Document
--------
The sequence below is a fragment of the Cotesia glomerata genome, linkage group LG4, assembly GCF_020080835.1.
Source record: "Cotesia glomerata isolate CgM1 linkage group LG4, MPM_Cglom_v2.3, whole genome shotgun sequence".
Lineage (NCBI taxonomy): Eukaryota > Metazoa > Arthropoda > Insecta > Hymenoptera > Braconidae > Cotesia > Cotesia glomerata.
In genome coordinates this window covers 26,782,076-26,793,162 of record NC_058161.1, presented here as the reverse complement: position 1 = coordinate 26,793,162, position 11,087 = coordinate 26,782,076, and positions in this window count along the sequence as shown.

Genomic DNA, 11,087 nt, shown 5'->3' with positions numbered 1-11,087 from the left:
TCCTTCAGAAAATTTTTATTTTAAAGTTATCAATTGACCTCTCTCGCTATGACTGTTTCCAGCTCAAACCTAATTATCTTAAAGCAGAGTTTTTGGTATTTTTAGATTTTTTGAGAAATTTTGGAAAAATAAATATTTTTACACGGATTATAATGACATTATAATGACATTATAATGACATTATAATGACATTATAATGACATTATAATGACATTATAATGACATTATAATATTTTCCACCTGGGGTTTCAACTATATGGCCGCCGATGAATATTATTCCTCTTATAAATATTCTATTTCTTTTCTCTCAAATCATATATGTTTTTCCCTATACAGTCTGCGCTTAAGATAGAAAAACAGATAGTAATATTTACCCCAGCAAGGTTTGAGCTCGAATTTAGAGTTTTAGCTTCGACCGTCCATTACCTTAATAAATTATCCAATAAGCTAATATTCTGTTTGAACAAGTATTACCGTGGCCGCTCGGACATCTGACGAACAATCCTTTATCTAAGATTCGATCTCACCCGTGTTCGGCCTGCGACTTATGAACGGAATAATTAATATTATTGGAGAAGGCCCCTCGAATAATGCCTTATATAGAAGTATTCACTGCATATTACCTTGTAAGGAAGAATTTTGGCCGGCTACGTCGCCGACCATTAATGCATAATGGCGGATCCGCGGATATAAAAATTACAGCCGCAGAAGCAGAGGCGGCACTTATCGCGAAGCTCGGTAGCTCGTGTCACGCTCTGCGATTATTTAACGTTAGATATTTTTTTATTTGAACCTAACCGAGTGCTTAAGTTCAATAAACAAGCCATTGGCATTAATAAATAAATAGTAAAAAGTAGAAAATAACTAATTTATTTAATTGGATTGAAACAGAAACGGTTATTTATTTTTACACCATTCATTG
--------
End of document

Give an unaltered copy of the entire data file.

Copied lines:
The sequence below is a fragment of the Cotesia glomerata genome, linkage group LG4, assembly GCF_020080835.1.
Source record: "Cotesia glomerata isolate CgM1 linkage group LG4, MPM_Cglom_v2.3, whole genome shotgun sequence".
Lineage (NCBI taxonomy): Eukaryota > Metazoa > Arthropoda > Insecta > Hymenoptera > Braconidae > Cotesia > Cotesia glomerata.
In genome coordinates this window covers 26,782,076-26,793,162 of record NC_058161.1, presented here as the reverse complement: position 1 = coordinate 26,793,162, position 11,087 = coordinate 26,782,076, and positions in this window count along the sequence as shown.

Genomic DNA, 11,087 nt, shown 5'->3' with positions numbered 1-11,087 from the left:
TCCTTCAGAAAATTTTTATTTTAAAGTTATCAATTGACCTCTCTCGCTATGACTGTTTCCAGCTCAAACCTAATTATCTTAAAGCAGAGTTTTTGGTATTTTTAGATTTTTTGAGAAATTTTGGAAAAATAAATATTTTTACACGGATTATAATGACATTATAATGACATTATAATGACATTATAATGACATTATAATGACATTATAATGACATTATAATGACATTATAATATTTTCCACCTGGGGTTTCAACTATATGGCCGCCGATGAATATTATTCCTCTTATAAATATTCTATTTCTTTTCTCTCAAATCATATATGTTTTTCCCTATACAGTCTGCGCTTAAGATAGAAAAACAGATAGTAATATTTACCCCAGCAAGGTTTGAGCTCGAATTTAGAGTTTTAGCTTCGACCGTCCATTACCTTAATAAATTATCCAATAAGCTAATATTCTGTTTGAACAAGTATTACCGTGGCCGCTCGGACATCTGACGAACAATCCTTTATCTAAGATTCGATCTCACCCGTGTTCGGCCTGCGACTTATGAACGGAATAATTAATATTATTGGAGAAGGCCCCTCGAATAATGCCTTATATAGAAGTATTCACTGCATATTACCTTGTAAGGAAGAATTTTGGCCGGCTACGTCGCCGACCATTAATGCATAATGGCGGATCCGCGGATATAAAAATTACAGCCGCAGAAGCAGAGGCGGCACTTATCGCGAAGCTCGGTAGCTCGTGTCACGCTCTGCGATTATTTAACGTTAGATATTTTTTTATTTGAACCTAACCGAGTGCTTAAGTTCAATAAACAAGCCATTGGCATTAATAAATAAATAGTAAAAAGTAGAAAATAACTAATTTATTTAATTGGATTGAAACAGAAACGGTTATTTATTTTTACACCATTCATTG